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Children ages 5 to 11 may soon be eligible for the COVID-19 vaccine. Here’s a look at the plans

Federal health regulators said late Friday that kid-size doses of Pfizer's COVID-19 vaccine appear highly effective at preventing symptomatic infections in elementary school children and caused no unexpected safety issues, as the U.S. weighs beginning vaccinations in youngsters. The Food and Drug Administration posted its analysis of Pfizer's data ahead of a public meeting next week to debate whether the shots are ready for the nation's roughly 28 million children ages 5 to 11. The agency will ask a panel of outside vaccine experts to vote on that question.

JACKSONVILLE, Fla. – Some 28 million children ages 5 to 11 in the United States may soon be eligible for the COVID-19 vaccine, and plans are underway to help them get it.

The Food and Drug Administration’s independent vaccine advisory board will meet Tuesday to discuss whether Pfizer and BioNTech’s COVID-19 vaccine should be authorized for younger children. Then, the U.S. Centers for Disease Control and Prevention independent vaccine advisory committee will meet Nov. 2 or 3 and will vote on whether to recommend it. Finally, CDC Director Dr. Rochelle Walensky will decide whether to accept or modify that committee’s recommendation. If she approves, children ages 5 to 11 could start getting the shot almost immediately.

Dr. Mobeen Rathore, professor at the University of Florida College of Medicine-Jacksonville and chief of infectious diseases at Wolfson Children’s Hospital, says clinical trials show the vaccine is safe and effective for children in that age group. He says they will be getting a smaller dose, half of the adult dose of the COVID-19 vaccine, and likely be given at their pediatrician’s office

“Pediatricians have been the backbone of childhood immunizations in this country, and this vaccine is no different from that,” said Rathore. “The plan issued by the White House recognizes that the rollout of the COVID vaccine for young children requires initial efforts to educate and support families. We must also provide vaccines in settings where families and children feel most comfortable and are accustomed to accessing care for the children.”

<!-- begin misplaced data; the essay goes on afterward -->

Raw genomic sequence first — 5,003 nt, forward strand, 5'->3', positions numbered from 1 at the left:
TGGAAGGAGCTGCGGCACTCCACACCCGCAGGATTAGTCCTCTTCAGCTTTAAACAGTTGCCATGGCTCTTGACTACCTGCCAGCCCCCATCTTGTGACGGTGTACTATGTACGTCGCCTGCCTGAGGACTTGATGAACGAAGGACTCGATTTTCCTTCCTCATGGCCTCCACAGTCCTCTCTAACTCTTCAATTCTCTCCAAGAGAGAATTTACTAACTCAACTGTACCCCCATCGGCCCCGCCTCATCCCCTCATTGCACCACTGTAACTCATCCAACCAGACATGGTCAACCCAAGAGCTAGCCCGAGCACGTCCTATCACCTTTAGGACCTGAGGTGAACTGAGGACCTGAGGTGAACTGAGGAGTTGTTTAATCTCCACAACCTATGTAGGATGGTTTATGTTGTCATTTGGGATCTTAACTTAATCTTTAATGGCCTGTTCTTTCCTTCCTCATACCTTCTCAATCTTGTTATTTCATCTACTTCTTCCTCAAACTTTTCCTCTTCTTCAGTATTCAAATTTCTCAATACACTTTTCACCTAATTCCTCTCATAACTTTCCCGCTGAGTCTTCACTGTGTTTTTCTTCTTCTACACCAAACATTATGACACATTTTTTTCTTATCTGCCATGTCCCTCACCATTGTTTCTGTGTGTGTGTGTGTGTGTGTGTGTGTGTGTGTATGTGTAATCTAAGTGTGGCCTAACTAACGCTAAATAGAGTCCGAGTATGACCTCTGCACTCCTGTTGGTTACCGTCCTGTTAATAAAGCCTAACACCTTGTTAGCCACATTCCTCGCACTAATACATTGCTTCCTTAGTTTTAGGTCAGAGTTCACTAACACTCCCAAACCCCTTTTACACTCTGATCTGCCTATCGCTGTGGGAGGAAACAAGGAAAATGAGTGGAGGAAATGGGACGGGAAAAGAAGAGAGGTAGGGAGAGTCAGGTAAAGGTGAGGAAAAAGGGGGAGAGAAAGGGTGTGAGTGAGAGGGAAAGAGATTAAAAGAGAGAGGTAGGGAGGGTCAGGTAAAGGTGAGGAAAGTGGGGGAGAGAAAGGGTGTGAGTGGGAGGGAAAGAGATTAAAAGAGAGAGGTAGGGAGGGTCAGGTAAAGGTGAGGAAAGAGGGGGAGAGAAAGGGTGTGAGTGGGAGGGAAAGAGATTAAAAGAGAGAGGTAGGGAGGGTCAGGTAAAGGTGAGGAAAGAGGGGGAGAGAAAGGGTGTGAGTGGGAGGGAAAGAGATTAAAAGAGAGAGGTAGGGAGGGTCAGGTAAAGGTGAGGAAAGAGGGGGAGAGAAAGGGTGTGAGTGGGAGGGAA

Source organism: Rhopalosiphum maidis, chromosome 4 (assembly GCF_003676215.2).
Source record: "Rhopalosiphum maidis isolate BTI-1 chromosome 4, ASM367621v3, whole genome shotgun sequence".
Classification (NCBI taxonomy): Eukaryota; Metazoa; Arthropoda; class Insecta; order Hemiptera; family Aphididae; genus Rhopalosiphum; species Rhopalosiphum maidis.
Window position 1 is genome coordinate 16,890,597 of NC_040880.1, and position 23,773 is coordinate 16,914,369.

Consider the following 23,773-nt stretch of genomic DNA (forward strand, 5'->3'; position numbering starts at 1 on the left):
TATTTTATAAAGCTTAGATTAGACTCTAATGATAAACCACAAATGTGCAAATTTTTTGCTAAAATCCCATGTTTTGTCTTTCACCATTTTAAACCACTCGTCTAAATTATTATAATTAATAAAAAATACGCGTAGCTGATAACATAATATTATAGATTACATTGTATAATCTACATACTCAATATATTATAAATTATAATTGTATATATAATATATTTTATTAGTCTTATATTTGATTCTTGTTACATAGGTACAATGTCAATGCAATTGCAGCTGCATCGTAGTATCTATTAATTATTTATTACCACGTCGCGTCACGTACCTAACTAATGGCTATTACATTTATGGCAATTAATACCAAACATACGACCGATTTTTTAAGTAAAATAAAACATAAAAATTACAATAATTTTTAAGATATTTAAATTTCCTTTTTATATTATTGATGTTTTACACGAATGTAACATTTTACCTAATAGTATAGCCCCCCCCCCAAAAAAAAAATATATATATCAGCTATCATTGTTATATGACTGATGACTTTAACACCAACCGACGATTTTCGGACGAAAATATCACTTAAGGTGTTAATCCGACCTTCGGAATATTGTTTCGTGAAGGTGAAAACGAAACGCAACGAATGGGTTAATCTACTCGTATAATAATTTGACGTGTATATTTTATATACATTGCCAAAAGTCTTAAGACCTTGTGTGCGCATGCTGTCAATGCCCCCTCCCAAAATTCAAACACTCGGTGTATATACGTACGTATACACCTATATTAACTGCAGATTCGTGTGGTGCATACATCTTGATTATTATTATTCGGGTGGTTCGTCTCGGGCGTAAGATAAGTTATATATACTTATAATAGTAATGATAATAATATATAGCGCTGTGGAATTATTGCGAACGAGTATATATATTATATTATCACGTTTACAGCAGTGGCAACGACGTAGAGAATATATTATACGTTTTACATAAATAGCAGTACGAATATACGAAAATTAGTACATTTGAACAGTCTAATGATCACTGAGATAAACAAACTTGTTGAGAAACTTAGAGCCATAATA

Rathore added: “We look forward to working with the administration to ensure that as many pediatricians as possible can administer the vaccine without barriers and we will collaborate with our local first-aid chapter that every state prioritizes pediatricians front and center in their vaccine distribution plans.”

One looming questions is will parents get their children vaccinated? Vaccine hesitancy remains a big issue.

“I’m hearing lots of positive things from the parents. You know, parents trust pediatricians to care for their children, and they come to us with questions and concerns about how to keep their children healthy and safe. We expect that they will turn to us during this next phase for reassurance and guidance about the COVID-19 vaccine,” Rathore said.

“We are ready to do what we have always done, counsel our families and protect our patients,” Rathore assured. “We will talk to every parent who has any concern and will make sure that they understand how important the vaccine is and how safe and effective the vaccine is.”

Rathore continued: “And as they have given other vaccines to their children, they will also accept this vaccine.”

Rathore expects the vaccine to be approved for children ages 5 to 11. He said it will be an effective tool in the fight against the spread of COVID-19.

“This is a key moment in our nation’s response to the COVID-19 pandemic,” Rathore emphasized. “So far, not all children have had access to the vaccine. But we are hopeful that very soon the school-aged children will benefit from this life-saving protection of the COVID-19 vaccine.”

If it wins final approval, the vaccine is expected to be available sometime in November.


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This Emmy Award-winning television, radio and newspaper journalist has anchored The Morning Show for 18 years.